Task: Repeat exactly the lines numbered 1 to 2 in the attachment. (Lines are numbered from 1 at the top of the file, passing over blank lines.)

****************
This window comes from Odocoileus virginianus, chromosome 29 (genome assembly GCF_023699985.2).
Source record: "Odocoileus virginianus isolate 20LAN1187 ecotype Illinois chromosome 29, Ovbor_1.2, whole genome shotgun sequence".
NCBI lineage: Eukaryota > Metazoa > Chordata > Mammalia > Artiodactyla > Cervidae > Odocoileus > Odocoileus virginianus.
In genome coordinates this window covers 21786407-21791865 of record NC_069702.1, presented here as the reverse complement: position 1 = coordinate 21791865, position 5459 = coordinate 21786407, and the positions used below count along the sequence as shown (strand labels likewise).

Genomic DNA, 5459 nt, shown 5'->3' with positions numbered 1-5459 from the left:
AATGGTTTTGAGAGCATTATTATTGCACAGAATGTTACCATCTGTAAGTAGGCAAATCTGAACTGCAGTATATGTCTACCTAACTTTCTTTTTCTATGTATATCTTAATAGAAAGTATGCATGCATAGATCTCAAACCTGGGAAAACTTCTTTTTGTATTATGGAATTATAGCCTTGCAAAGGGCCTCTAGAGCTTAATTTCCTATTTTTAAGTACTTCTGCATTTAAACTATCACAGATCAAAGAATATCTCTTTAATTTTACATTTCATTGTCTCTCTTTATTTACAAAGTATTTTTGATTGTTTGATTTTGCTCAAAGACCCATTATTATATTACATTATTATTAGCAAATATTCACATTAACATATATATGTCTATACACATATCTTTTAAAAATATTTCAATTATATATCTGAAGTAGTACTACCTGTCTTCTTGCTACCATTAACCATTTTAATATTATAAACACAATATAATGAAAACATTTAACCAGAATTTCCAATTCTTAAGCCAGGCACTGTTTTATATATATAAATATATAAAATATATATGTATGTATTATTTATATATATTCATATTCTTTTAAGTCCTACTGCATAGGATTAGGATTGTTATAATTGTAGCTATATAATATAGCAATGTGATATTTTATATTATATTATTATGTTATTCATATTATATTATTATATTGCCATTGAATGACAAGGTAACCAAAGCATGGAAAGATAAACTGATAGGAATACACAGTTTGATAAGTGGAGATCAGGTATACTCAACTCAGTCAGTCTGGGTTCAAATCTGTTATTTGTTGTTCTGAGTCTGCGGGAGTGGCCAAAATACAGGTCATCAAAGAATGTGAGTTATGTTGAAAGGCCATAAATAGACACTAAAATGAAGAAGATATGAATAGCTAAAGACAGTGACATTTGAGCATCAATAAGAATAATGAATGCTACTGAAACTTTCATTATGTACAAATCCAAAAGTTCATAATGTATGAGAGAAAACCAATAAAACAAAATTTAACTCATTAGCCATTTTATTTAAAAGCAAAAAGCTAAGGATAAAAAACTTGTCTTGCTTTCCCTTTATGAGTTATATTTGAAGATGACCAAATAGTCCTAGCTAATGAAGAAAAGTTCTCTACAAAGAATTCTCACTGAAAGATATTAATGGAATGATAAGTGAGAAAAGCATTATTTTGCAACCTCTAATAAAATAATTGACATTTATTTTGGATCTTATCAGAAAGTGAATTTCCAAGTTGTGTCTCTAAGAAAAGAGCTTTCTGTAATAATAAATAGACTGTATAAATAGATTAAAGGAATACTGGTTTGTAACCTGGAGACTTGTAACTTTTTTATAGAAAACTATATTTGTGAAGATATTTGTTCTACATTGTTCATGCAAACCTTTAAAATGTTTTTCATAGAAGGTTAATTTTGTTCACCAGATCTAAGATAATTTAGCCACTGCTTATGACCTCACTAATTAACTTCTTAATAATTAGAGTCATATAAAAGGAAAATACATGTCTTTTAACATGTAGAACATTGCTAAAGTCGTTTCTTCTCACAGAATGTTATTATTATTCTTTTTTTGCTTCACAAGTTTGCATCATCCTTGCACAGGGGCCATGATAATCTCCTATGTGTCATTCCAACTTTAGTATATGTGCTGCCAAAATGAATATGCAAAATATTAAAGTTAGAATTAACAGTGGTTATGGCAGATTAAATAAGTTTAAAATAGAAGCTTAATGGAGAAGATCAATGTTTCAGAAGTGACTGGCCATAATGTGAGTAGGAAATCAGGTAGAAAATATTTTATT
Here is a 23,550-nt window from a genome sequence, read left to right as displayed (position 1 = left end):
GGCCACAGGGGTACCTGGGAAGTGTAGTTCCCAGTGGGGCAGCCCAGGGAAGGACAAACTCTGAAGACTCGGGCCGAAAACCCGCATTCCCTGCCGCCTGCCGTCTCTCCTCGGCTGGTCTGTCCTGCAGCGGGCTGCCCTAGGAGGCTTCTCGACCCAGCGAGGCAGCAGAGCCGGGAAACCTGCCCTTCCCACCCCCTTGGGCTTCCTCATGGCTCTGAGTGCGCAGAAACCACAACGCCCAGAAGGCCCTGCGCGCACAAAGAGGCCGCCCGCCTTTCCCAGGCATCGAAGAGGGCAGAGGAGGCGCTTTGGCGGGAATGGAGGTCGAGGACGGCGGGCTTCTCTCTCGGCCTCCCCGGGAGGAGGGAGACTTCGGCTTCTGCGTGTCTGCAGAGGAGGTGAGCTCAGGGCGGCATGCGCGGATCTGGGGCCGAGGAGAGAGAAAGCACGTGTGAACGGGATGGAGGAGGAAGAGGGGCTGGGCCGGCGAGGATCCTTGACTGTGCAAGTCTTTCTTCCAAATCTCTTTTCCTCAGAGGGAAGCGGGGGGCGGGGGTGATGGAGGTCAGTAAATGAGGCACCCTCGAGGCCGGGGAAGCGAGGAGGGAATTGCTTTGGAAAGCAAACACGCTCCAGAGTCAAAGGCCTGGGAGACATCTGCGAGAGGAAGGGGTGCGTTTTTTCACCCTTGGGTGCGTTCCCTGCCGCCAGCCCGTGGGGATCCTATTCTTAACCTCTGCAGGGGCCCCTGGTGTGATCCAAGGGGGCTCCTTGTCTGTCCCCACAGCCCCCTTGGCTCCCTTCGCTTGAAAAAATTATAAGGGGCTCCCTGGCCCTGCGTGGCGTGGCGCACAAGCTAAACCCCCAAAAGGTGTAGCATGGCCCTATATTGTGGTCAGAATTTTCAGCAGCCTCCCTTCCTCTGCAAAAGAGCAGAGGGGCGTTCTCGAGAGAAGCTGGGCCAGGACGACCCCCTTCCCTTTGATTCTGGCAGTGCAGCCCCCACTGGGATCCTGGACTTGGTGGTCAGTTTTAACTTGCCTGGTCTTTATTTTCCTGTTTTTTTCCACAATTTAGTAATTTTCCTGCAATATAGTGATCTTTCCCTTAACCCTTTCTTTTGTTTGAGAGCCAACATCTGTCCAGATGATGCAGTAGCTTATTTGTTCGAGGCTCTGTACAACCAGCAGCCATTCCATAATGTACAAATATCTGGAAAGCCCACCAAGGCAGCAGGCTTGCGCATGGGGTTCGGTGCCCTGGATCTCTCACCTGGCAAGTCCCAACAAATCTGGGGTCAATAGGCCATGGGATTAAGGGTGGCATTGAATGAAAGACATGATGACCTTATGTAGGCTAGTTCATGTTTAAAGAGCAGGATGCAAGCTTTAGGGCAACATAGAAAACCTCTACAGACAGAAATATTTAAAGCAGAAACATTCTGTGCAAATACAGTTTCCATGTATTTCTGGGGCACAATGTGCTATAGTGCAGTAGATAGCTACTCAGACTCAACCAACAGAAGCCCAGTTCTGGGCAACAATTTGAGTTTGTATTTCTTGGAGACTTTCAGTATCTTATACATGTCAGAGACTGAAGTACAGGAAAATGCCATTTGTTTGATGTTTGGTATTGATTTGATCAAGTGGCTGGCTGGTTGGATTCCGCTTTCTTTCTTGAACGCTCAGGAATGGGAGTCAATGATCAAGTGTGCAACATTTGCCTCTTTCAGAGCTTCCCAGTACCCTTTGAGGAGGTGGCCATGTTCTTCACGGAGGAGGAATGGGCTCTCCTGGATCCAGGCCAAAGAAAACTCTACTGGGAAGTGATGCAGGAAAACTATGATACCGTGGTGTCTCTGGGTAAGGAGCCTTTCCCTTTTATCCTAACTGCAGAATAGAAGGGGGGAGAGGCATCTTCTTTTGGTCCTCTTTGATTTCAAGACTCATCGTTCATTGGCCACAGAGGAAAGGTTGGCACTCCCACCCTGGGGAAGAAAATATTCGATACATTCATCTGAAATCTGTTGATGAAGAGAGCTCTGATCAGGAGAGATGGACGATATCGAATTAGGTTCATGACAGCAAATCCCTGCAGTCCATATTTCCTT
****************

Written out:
This window comes from Odocoileus virginianus, chromosome 29 (genome assembly GCF_023699985.2).
Source record: "Odocoileus virginianus isolate 20LAN1187 ecotype Illinois chromosome 29, Ovbor_1.2, whole genome shotgun sequence".